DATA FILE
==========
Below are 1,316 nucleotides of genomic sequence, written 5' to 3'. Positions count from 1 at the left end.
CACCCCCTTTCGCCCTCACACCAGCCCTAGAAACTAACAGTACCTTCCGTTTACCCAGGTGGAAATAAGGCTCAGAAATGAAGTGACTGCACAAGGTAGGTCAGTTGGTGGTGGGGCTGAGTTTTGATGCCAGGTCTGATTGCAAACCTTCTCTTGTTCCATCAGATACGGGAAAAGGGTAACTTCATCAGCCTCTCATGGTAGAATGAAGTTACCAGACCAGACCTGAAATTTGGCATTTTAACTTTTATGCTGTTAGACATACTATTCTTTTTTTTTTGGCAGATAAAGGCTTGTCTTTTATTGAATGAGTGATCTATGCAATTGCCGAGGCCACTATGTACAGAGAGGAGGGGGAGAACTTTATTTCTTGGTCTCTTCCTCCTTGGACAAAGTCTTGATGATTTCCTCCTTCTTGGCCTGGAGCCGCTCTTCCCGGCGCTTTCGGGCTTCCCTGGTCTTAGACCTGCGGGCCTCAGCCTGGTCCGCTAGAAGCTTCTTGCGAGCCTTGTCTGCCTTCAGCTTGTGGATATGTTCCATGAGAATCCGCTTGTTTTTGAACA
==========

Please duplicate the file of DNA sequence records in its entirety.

Below are 1,316 nucleotides of genomic sequence, written 5' to 3'. Positions count from 1 at the left end.
CACCCCCTTTCGCCCTCACACCAGCCCTAGAAACTAACAGTACCTTCCGTTTACCCAGGTGGAAATAAGGCTCAGAAATGAAGTGACTGCACAAGGTAGGTCAGTTGGTGGTGGGGCTGAGTTTTGATGCCAGGTCTGATTGCAAACCTTCTCTTGTTCCATCAGATACGGGAAAAGGGTAACTTCATCAGCCTCTCATGGTAGAATGAAGTTACCAGACCAGACCTGAAATTTGGCATTTTAACTTTTATGCTGTTAGACATACTATTCTTTTTTTTTTGGCAGATAAAGGCTTGTCTTTTATTGAATGAGTGATCTATGCAATTGCCGAGGCCACTATGTACAGAGAGGAGGGGGAGAACTTTATTTCTTGGTCTCTTCCTCCTTGGACAAAGTCTTGATGATTTCCTCCTTCTTGGCCTGGAGCCGCTCTTCCCGGCGCTTTCGGGCTTCCCTGGTCTTAGACCTGCGGGCCTCAGCCTGGTCCGCTAGAAGCTTCTTGCGAGCCTTGTCTGCCTTCAGCTTGTGGATATGTTCCATGAGAATCCGCTTGTTTTTGAACA